Athletes Need to Show Respect, Especially For 13 Year-olds

Athletes Need to Show Respect, Especially For 13 Year-olds

Disrespect in sports takes on a totally new form when it’s against a child athlete. Perhaps this will raise attention to the fact that respect must be restored to the game at all levels, whether it is little league, college or professional.

[Related: Former Olympian Joetta Clark Diggs Still Running Things]

Over the weekend, a sophomore baseball player at the small college of Bloomsburg University in rural Pennsylvania, decided to arbitrarily throw out a sexually offensive tweet about a 13 year-old  child-athlete who has been making headlines for her stellar achievements in and outside of sports.

[Related: Mo’Ne Davis Biographical Movie Coming to Disney Channel]

News started to circulate that Disney Channel is going to make a movie about Mo’Ne Davis’, the girl who pitched in the Little League World Series and took her team to the international semi-finals. And for some reason, Joey Caselberry, the second-leading hitter for Bloomsburg University tweets:

“Disney is making a movie about Mo’ne Davis? WHAT A JOKE. That s— got rocked by Nevada”

In Sport Matters: Leadership, Power and the Quest for Respect in Sports, author Kenneth L. Shropshire states that respect is the most complex idea of all that he explores and that respect is the next step beyond tolerance in a continuum. “Respect places an affirmative obligation to act positively, far beyond, a ‘tolerance’ to allow someone else to exist,” states Shropshire.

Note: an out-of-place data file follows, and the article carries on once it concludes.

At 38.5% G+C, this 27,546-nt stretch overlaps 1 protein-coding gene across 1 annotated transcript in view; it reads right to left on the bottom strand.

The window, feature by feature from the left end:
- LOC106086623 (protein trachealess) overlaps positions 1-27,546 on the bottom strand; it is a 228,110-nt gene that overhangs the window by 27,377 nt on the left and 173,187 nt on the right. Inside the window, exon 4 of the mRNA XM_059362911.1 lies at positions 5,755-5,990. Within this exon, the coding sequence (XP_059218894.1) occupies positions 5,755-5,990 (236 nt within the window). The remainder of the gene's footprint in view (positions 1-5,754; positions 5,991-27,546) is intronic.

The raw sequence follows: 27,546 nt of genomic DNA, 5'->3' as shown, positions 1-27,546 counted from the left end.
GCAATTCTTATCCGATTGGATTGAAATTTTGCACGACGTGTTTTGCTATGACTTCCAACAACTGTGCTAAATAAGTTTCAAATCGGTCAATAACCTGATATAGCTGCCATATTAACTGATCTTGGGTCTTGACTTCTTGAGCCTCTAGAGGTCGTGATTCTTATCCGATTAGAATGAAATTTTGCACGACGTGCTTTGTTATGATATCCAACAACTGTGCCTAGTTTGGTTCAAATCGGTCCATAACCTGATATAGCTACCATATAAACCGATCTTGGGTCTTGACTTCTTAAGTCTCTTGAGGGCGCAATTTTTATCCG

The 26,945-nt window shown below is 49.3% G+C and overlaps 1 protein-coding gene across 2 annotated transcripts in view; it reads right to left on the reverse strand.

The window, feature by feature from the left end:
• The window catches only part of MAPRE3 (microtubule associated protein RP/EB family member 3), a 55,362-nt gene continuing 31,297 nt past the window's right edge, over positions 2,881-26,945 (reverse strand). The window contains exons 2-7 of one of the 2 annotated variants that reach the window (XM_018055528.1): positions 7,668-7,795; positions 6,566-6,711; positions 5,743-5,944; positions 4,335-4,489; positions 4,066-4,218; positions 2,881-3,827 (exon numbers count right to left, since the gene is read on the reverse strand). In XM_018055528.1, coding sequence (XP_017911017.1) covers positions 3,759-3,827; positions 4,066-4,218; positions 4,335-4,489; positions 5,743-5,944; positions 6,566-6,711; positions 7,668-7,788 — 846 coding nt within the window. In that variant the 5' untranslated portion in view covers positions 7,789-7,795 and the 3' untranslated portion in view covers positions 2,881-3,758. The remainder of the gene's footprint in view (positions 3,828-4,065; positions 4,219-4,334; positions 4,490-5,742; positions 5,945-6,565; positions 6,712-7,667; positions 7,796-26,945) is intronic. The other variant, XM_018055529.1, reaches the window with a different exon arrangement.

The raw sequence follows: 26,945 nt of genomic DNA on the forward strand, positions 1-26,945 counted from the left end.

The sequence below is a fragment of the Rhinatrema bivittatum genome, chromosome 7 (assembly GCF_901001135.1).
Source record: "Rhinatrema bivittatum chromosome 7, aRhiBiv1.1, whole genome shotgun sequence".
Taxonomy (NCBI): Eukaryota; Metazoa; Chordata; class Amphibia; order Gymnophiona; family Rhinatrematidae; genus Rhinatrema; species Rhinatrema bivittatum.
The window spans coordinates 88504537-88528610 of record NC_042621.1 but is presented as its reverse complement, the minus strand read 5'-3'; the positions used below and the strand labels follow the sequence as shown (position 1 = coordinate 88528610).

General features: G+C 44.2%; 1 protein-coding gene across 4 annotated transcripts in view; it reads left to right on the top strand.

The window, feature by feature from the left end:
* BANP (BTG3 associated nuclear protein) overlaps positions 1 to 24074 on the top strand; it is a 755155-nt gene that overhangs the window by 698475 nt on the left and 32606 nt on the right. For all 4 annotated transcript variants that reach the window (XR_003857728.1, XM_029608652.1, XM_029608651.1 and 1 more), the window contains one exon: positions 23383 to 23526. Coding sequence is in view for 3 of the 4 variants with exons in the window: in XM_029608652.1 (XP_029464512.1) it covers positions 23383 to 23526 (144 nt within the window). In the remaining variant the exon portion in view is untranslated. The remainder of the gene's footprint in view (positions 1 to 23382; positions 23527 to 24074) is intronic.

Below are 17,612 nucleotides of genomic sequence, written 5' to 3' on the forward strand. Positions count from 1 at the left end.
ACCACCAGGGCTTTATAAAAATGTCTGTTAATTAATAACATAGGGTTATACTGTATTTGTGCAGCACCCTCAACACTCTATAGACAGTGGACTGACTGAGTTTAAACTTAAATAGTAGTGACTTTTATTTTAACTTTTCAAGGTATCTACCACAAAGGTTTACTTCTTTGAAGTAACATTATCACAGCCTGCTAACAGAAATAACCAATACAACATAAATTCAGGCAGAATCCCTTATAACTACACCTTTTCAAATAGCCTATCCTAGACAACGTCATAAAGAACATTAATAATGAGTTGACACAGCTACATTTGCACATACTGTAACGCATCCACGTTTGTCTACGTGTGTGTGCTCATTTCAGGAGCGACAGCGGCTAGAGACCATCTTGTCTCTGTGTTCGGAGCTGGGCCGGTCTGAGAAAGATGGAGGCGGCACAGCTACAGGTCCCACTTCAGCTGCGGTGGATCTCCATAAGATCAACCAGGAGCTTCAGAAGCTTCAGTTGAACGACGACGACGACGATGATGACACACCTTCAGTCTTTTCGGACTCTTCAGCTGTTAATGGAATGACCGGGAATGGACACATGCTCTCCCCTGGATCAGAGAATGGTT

Bloomsburg announced on twitter that the University did not tolerate the actions of the player and that the player was removed from the team. It is not clear as to whether he will be removed from the school.

According to TMZ on Monday, Davis sent an email to the president at Bloomsburg University and asked him to reinstate the player. TMZ reports that “The team said Casselberry violated the athletic department’s social media policy — and possibly the school’s code of conduct.” TMZ goes on to report that “the school will NOT reinstate the baseball player … saying, “Right now we’re standing firm.” reports that before Casselberry deactivated his Twitter account, he posted an apology: “An example that one stupid tweet can ruin someone’s life and I couldn’t be more sorry about my actions last night. I please ask you to.”

“Forgive me and truly understand that I am in no way shape or form a sexist and I am a huge fan of Mo’ne. She was quite an inspiration.”